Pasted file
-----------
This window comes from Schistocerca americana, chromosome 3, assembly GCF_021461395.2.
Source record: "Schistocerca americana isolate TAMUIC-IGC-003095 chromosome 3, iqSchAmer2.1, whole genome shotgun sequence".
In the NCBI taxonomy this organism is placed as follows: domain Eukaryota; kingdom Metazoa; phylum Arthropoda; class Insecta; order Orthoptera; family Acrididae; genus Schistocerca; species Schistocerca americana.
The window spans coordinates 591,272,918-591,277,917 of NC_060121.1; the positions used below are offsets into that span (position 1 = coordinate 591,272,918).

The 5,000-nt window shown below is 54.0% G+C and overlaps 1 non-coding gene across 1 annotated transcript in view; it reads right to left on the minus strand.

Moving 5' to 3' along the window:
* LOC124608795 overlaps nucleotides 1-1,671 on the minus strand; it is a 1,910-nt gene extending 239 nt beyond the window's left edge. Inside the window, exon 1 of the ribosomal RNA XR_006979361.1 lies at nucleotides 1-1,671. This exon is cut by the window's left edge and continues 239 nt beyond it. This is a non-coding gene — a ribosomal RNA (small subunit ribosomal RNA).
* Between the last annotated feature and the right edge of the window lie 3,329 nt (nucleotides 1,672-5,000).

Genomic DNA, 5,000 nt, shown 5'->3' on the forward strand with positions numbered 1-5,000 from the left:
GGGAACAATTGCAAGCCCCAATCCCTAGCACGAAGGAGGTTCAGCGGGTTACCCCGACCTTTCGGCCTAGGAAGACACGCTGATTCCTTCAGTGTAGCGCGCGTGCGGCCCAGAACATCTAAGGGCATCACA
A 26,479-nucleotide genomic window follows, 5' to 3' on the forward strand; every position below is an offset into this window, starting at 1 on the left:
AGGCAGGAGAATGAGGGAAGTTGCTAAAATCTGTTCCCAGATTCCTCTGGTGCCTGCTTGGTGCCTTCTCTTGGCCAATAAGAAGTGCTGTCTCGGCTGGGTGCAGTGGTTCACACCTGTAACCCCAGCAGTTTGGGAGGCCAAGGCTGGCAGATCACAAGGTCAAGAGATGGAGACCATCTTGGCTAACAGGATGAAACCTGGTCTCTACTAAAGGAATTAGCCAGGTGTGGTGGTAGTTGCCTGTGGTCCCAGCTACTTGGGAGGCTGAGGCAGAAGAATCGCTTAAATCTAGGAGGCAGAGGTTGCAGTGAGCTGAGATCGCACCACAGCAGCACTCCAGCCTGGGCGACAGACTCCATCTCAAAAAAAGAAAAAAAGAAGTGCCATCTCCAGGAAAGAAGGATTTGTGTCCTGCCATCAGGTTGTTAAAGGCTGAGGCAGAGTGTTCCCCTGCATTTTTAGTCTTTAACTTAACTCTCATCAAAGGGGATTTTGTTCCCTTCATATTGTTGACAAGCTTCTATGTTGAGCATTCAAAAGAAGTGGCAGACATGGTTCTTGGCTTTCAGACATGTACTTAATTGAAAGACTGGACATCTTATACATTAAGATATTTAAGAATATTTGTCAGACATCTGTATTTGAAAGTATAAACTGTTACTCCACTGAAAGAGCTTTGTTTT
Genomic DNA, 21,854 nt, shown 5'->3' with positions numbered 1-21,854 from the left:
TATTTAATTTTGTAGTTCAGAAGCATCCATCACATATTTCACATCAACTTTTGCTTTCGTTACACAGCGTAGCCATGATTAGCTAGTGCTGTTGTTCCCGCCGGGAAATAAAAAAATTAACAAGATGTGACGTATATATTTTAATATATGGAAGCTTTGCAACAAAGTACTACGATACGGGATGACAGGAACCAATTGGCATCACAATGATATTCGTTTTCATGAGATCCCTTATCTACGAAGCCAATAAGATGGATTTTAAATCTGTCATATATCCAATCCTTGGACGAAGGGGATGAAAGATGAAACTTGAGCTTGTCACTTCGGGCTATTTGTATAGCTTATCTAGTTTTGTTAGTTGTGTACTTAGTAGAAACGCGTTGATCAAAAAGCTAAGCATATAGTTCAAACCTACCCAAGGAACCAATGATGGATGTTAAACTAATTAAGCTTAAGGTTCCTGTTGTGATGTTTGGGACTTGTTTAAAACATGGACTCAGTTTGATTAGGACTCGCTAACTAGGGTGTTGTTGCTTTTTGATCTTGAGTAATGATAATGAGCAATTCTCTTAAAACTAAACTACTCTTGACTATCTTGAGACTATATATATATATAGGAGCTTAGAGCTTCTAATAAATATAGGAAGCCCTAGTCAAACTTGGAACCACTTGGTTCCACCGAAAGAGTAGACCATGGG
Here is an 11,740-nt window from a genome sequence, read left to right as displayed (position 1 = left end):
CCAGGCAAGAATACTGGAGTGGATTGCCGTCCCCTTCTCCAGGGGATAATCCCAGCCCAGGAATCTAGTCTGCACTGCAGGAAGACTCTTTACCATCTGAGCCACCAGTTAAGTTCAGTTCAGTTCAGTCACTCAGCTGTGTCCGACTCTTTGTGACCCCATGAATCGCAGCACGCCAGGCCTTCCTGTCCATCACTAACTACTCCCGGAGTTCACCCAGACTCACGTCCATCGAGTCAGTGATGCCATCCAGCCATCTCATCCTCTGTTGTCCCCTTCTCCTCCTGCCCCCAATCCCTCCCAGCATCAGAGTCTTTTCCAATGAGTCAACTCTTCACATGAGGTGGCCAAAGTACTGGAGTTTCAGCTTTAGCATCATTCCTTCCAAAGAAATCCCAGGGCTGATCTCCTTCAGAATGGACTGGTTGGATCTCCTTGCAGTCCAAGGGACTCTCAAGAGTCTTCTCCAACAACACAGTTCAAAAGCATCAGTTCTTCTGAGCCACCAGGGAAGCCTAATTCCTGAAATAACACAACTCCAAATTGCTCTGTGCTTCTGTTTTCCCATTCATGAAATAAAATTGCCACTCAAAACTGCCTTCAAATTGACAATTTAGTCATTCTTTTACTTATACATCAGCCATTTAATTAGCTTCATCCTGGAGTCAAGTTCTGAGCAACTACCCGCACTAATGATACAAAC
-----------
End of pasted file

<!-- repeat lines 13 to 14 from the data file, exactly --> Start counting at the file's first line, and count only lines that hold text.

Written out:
Genomic DNA, 21,854 nt, shown 5'->3' with positions numbered 1-21,854 from the left:
TATTTAATTTTGTAGTTCAGAAGCATCCATCACATATTTCACATCAACTTTTGCTTTCGTTACACAGCGTAGCCATGATTAGCTAGTGCTGTTGTTCCCGCCGGGAAATAAAAAAATTAACAAGATGTGACGTATATATTTTAATATATGGAAGCTTTGCAACAAAGTACTACGATACGGGATGACAGGAACCAATTGGCATCACAATGATATTCGTTTTCATGAGATCCCTTATCTACGAAGCCAATAAGATGGATTTTAAATCTGTCATATATCCAATCCTTGGACGAAGGGGATGAAAGATGAAACTTGAGCTTGTCACTTCGGGCTATTTGTATAGCTTATCTAGTTTTGTTAGTTGTGTACTTAGTAGAAACGCGTTGATCAAAAAGCTAAGCATATAGTTCAAACCTACCCAAGGAACCAATGATGGATGTTAAACTAATTAAGCTTAAGGTTCCTGTTGTGATGTTTGGGACTTGTTTAAAACATGGACTCAGTTTGATTAGGACTCGCTAACTAGGGTGTTGTTGCTTTTTGATCTTGAGTAATGATAATGAGCAATTCTCTTAAAACTAAACTACTCTTGACTATCTTGAGACTATATATATATATAGGAGCTTAGAGCTTCTAATAAATATAGGAAGCCCTAGTCAAACTTGGAACCACTTGGTTCCACCGAAAGAGTAGACCATGGG